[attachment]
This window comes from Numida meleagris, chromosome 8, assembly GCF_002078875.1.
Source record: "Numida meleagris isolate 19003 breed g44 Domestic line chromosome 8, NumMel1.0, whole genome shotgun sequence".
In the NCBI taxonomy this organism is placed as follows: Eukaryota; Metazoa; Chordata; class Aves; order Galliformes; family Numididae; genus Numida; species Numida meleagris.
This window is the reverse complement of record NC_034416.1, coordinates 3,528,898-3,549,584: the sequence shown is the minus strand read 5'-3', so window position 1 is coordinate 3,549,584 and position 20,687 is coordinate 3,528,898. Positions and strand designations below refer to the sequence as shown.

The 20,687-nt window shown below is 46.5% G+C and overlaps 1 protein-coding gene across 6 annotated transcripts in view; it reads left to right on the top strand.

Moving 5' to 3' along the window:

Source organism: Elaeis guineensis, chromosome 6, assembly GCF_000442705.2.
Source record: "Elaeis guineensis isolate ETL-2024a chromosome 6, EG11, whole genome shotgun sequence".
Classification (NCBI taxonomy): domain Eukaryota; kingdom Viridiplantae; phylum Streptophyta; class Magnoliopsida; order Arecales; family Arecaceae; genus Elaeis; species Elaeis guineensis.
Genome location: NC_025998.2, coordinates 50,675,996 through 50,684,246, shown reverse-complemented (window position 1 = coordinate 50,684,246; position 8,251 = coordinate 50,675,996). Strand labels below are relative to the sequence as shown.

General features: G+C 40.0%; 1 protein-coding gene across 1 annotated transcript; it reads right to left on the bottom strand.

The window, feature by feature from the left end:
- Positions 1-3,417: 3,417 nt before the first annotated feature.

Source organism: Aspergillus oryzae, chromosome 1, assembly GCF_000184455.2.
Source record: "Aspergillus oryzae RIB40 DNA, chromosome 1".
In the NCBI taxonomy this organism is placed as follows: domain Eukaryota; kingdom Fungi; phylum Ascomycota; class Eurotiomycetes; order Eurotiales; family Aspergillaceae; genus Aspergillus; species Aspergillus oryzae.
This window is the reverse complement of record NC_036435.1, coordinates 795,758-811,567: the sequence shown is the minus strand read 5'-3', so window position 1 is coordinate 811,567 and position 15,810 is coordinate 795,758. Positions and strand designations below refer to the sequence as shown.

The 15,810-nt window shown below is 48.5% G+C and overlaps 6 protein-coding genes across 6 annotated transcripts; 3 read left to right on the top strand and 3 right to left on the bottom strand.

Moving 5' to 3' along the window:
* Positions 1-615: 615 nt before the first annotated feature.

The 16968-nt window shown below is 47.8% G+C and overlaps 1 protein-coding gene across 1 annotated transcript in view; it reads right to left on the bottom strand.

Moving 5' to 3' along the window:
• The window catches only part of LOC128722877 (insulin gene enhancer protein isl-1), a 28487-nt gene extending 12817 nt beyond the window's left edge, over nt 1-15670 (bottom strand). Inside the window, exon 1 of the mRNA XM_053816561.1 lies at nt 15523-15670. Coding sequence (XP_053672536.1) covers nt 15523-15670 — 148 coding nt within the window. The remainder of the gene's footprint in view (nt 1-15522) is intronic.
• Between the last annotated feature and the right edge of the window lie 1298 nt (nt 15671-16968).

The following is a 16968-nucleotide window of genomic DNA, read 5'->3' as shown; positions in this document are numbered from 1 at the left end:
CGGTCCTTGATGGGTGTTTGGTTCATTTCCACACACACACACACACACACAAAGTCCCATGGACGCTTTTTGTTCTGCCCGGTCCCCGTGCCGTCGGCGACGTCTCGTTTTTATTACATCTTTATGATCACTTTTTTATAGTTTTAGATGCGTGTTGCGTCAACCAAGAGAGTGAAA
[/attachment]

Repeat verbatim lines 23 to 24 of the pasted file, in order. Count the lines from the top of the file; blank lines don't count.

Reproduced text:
• The window catches only part of LOC128722877 (insulin gene enhancer protein isl-1), a 28487-nt gene extending 12817 nt beyond the window's left edge, over nt 1-15670 (bottom strand). Inside the window, exon 1 of the mRNA XM_053816561.1 lies at nt 15523-15670. Coding sequence (XP_053672536.1) covers nt 15523-15670 — 148 coding nt within the window. The remainder of the gene's footprint in view (nt 1-15522) is intronic.
• Between the last annotated feature and the right edge of the window lie 1298 nt (nt 15671-16968).